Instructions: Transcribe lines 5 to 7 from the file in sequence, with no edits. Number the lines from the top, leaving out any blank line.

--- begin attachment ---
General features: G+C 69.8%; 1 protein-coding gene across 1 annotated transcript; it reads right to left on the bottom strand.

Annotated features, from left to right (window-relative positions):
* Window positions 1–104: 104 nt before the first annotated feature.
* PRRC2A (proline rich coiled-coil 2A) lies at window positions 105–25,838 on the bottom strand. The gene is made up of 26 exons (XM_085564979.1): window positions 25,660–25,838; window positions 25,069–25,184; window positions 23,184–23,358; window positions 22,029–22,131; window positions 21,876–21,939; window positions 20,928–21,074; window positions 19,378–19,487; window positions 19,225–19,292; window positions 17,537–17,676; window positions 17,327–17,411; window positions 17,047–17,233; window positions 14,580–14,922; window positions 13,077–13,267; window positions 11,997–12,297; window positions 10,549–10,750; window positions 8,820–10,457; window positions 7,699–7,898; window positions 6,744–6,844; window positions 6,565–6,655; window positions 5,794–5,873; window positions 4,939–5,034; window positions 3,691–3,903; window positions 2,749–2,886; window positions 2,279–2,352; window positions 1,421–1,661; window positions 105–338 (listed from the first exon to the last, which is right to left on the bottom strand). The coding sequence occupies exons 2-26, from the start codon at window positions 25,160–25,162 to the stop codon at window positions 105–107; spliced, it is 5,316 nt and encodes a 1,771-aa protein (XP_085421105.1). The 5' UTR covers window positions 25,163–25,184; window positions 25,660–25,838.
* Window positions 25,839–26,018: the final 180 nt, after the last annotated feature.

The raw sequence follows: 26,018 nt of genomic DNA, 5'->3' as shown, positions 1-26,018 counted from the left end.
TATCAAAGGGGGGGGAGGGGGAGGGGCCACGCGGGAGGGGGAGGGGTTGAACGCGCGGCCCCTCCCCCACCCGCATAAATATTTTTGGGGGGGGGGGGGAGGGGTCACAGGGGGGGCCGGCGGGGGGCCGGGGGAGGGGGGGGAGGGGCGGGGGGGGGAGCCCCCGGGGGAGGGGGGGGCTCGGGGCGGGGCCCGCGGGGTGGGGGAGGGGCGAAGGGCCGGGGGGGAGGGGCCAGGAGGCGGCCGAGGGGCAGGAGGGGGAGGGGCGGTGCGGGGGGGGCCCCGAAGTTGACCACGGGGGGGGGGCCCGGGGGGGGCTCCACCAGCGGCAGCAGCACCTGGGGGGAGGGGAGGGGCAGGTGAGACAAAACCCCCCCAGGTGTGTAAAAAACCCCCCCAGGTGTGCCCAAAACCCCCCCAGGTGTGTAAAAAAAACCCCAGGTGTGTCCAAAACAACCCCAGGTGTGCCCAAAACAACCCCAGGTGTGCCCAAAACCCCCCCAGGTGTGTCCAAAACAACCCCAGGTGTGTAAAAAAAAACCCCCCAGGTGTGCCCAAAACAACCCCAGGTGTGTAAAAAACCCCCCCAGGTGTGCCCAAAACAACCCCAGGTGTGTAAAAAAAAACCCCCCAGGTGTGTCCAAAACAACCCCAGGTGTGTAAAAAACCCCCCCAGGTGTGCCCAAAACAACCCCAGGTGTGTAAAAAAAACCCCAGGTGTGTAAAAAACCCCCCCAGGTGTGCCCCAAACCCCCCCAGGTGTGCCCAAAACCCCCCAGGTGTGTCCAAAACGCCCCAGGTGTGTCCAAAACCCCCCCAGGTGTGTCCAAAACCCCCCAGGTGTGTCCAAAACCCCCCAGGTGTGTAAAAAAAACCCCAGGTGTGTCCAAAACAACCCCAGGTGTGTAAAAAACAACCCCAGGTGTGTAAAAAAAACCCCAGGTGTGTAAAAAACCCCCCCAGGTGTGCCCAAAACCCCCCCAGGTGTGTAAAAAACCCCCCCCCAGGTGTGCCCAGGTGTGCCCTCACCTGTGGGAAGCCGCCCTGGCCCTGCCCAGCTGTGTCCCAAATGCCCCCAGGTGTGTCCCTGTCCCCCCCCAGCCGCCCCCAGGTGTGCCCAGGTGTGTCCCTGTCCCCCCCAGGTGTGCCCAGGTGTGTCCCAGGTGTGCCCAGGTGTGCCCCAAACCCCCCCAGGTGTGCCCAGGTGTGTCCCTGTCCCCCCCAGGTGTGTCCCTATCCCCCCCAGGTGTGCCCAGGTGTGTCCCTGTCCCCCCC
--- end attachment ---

* Window positions 25,839–26,018: the final 180 nt, after the last annotated feature.

The raw sequence follows: 26,018 nt of genomic DNA, 5'->3' as shown, positions 1-26,018 counted from the left end.
TATCAAAGGGGGGGGAGGGGGAGGGGCCACGCGGGAGGGGGAGGGGTTGAACGCGCGGCCCCTCCCCCACCCGCATAAATATTTTTGGGGGGGGGGGGGAGGGGTCACAGGGGGGGCCGGCGGGGGGCCGGGGGAGGGGGGGGAGGGGCGGGGGGGGGAGCCCCCGGGGGAGGGGGGGGCTCGGGGCGGGGCCCGCGGGGTGGGGGAGGGGCGAAGGGCCGGGGGGGAGGGGCCAGGAGGCGGCCGAGGGGCAGGAGGGGGAGGGGCGGTGCGGGGGGGGCCCCGAAGTTGACCACGGGGGGGGGGCCCGGGGGGGGCTCCACCAGCGGCAGCAGCACCTGGGGGGAGGGGAGGGGCAGGTGAGACAAAACCCCCCCAGGTGTGTAAAAAACCCCCCCAGGTGTGCCCAAAACCCCCCCAGGTGTGTAAAAAAAACCCCAGGTGTGTCCAAAACAACCCCAGGTGTGCCCAAAACAACCCCAGGTGTGCCCAAAACCCCCCCAGGTGTGTCCAAAACAACCCCAGGTGTGTAAAAAAAAACCCCCCAGGTGTGCCCAAAACAACCCCAGGTGTGTAAAAAACCCCCCCAGGTGTGCCCAAAACAACCCCAGGTGTGTAAAAAAAAACCCCCCAGGTGTGTCCAAAACAACCCCAGGTGTGTAAAAAACCCCCCCAGGTGTGCCCAAAACAACCCCAGGTGTGTAAAAAAAACCCCAGGTGTGTAAAAAACCCCCCCAGGTGTGCCCCAAACCCCCCCAGGTGTGCCCAAAACCCCCCAGGTGTGTCCAAAACGCCCCAGGTGTGTCCAAAACCCCCCCAGGTGTGTCCAAAACCCCCCAGGTGTGTCCAAAACCCCCCAGGTGTGTAAAAAAAACCCCAGGTGTGTCCAAAACAACCCCAGGTGTGTAAAAAACAACCCCAGGTGTGTAAAAAAAACCCCAGGTGTGTAAAAAACCCCCCCAGGTGTGCCCAAAACCCCCCCAGGTGTGTAAAAAACCCCCCCCCAGGTGTGCCCAGGTGTGCCCTCACCTGTGGGAAGCCGCCCTGGCCCTGCCCAGCTGTGTCCCAAATGCCCCCAGGTGTGTCCCTGTCCCCCCCCAGCCGCCCCCAGGTGTGCCCAGGTGTGTCCCTGTCCCCCCCAGGTGTGCCCAGGTGTGTCCCAGGTGTGCCCAGGTGTGCCCCAAACCCCCCCAGGTGTGCCCAGGTGTGTCCCTGTCCCCCCCAGGTGTGTCCCTATCCCCCCCAGGTGTGCCCAGGTGTGTCCCTGTCCCCCCC